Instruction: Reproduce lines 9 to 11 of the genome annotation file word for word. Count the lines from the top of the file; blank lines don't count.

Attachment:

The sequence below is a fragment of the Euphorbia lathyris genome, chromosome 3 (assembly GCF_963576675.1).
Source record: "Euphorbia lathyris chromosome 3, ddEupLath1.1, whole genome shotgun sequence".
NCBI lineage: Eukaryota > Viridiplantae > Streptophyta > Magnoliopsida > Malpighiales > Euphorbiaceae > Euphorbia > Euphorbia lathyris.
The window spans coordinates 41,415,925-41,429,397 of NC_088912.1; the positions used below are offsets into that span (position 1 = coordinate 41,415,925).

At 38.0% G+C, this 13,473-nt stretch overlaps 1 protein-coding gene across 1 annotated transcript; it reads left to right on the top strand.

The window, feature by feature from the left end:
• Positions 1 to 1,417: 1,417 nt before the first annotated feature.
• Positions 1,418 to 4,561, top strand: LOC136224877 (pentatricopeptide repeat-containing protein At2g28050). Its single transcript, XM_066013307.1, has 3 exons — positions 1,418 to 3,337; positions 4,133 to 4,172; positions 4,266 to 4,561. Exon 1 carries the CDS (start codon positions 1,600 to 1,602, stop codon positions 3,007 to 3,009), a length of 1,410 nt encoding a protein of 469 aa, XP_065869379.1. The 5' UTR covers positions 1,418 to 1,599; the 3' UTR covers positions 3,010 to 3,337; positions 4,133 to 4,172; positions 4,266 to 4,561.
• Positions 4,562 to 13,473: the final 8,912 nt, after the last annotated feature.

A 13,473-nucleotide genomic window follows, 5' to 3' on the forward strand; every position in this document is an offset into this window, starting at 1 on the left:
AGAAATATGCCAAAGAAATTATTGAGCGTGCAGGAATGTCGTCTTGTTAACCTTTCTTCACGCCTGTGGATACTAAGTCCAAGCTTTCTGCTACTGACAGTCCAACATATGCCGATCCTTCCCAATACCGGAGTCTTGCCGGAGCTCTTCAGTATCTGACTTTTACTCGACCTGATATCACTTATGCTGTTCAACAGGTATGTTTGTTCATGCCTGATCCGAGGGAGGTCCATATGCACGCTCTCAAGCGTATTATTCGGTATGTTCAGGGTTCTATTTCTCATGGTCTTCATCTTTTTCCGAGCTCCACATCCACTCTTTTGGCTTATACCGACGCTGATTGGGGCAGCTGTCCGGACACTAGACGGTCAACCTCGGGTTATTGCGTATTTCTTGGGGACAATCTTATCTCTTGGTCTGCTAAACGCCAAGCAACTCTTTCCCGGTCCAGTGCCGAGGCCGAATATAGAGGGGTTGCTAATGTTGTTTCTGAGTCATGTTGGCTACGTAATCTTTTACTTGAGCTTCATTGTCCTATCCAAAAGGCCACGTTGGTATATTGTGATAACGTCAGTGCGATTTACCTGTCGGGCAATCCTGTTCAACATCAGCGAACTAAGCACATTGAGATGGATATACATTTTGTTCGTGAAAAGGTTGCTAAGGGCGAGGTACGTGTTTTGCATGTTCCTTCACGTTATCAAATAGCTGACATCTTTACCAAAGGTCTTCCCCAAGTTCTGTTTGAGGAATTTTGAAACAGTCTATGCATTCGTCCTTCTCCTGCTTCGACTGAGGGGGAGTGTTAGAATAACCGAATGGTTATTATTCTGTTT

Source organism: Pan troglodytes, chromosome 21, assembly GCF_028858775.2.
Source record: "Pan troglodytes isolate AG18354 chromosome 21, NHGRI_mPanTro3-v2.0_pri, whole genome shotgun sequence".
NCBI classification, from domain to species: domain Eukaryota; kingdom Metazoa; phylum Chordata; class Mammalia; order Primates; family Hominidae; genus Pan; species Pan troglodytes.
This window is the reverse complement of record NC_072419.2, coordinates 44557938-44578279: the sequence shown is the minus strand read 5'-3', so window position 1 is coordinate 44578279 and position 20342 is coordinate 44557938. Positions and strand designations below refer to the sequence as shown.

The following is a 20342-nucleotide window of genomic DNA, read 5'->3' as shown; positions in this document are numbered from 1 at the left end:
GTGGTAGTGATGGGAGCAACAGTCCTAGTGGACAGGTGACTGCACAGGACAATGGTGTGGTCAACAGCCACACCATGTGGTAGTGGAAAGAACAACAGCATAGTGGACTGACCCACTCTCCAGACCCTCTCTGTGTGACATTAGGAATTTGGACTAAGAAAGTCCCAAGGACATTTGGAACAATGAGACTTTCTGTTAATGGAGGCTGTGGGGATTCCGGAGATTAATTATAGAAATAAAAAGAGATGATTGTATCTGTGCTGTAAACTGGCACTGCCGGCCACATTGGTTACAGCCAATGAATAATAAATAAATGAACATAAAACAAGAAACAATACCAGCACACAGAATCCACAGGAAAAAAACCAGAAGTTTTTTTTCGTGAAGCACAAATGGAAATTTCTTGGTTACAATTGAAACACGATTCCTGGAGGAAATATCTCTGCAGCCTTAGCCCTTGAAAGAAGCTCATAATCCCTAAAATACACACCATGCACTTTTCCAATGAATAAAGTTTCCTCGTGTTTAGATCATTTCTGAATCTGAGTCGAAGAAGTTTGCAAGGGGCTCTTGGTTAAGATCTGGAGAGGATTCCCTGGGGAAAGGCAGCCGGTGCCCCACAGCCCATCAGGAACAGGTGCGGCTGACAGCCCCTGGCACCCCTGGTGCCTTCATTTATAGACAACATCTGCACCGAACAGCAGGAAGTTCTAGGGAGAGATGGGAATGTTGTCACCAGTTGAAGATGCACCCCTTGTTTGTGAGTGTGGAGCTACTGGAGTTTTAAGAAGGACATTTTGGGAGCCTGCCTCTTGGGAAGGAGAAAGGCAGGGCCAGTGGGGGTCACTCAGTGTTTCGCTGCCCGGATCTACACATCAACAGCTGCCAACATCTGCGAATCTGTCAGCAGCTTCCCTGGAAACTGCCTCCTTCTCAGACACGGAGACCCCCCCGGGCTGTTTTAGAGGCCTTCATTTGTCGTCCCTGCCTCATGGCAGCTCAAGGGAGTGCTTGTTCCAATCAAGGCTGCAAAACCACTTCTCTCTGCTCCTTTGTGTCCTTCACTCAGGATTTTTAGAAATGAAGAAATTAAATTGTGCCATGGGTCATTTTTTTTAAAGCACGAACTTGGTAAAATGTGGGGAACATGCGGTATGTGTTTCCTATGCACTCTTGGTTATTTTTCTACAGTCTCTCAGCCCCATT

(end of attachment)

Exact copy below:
• Positions 4,562 to 13,473: the final 8,912 nt, after the last annotated feature.

A 13,473-nucleotide genomic window follows, 5' to 3' on the forward strand; every position in this document is an offset into this window, starting at 1 on the left:
AGAAATATGCCAAAGAAATTATTGAGCGTGCAGGAATGTCGTCTTGTTAACCTTTCTTCACGCCTGTGGATACTAAGTCCAAGCTTTCTGCTACTGACAGTCCAACATATGCCGATCCTTCCCAATACCGGAGTCTTGCCGGAGCTCTTCAGTATCTGACTTTTACTCGACCTGATATCACTTATGCTGTTCAACAGGTATGTTTGTTCATGCCTGATCCGAGGGAGGTCCATATGCACGCTCTCAAGCGTATTATTCGGTATGTTCAGGGTTCTATTTCTCATGGTCTTCATCTTTTTCCGAGCTCCACATCCACTCTTTTGGCTTATACCGACGCTGATTGGGGCAGCTGTCCGGACACTAGACGGTCAACCTCGGGTTATTGCGTATTTCTTGGGGACAATCTTATCTCTTGGTCTGCTAAACGCCAAGCAACTCTTTCCCGGTCCAGTGCCGAGGCCGAATATAGAGGGGTTGCTAATGTTGTTTCTGAGTCATGTTGGCTACGTAATCTTTTACTTGAGCTTCATTGTCCTATCCAAAAGGCCACGTTGGTATATTGTGATAACGTCAGTGCGATTTACCTGTCGGGCAATCCTGTTCAACATCAGCGAACTAAGCACATTGAGATGGATATACATTTTGTTCGTGAAAAGGTTGCTAAGGGCGAGGTACGTGTTTTGCATGTTCCTTCACGTTATCAAATAGCTGACATCTTTACCAAAGGTCTTCCCCAAGTTCTGTTTGAGGAATTTTGAAACAGTCTATGCATTCGTCCTTCTCCTGCTTCGACTGAGGGGGAGTGTTAGAATAACCGAATGGTTATTATTCTGTTT